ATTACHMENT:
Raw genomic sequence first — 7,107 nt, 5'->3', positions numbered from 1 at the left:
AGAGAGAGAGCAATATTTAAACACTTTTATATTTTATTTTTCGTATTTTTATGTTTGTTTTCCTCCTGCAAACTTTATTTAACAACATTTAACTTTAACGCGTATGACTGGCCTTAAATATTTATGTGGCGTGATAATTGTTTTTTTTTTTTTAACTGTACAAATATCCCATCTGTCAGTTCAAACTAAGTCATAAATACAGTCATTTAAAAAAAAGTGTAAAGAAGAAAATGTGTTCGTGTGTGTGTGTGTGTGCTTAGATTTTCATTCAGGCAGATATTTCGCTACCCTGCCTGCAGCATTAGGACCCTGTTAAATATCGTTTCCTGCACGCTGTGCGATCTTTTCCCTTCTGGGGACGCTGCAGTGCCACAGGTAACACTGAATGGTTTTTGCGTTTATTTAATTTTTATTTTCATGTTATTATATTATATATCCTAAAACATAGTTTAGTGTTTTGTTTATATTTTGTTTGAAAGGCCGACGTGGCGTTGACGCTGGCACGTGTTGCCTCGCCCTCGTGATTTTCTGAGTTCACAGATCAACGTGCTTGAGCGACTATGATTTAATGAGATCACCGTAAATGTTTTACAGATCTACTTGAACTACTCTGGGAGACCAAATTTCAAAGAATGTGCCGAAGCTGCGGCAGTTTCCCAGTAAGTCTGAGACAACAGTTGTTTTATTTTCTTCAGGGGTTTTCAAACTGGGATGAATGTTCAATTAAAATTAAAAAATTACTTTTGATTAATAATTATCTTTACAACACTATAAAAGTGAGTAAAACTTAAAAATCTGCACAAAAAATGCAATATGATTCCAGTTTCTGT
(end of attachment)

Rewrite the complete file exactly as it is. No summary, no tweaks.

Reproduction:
Raw genomic sequence first — 7,107 nt, 5'->3', positions numbered from 1 at the left:
AGAGAGAGAGCAATATTTAAACACTTTTATATTTTATTTTTCGTATTTTTATGTTTGTTTTCCTCCTGCAAACTTTATTTAACAACATTTAACTTTAACGCGTATGACTGGCCTTAAATATTTATGTGGCGTGATAATTGTTTTTTTTTTTTTAACTGTACAAATATCCCATCTGTCAGTTCAAACTAAGTCATAAATACAGTCATTTAAAAAAAAGTGTAAAGAAGAAAATGTGTTCGTGTGTGTGTGTGTGTGCTTAGATTTTCATTCAGGCAGATATTTCGCTACCCTGCCTGCAGCATTAGGACCCTGTTAAATATCGTTTCCTGCACGCTGTGCGATCTTTTCCCTTCTGGGGACGCTGCAGTGCCACAGGTAACACTGAATGGTTTTTGCGTTTATTTAATTTTTATTTTCATGTTATTATATTATATATCCTAAAACATAGTTTAGTGTTTTGTTTATATTTTGTTTGAAAGGCCGACGTGGCGTTGACGCTGGCACGTGTTGCCTCGCCCTCGTGATTTTCTGAGTTCACAGATCAACGTGCTTGAGCGACTATGATTTAATGAGATCACCGTAAATGTTTTACAGATCTACTTGAACTACTCTGGGAGACCAAATTTCAAAGAATGTGCCGAAGCTGCGGCAGTTTCCCAGTAAGTCTGAGACAACAGTTGTTTTATTTTCTTCAGGGGTTTTCAAACTGGGATGAATGTTCAATTAAAATTAAAAAATTACTTTTGATTAATAATTATCTTTACAACACTATAAAAGTGAGTAAAACTTAAAAATCTGCACAAAAAATGCAATATGATTCCAGTTTCTGT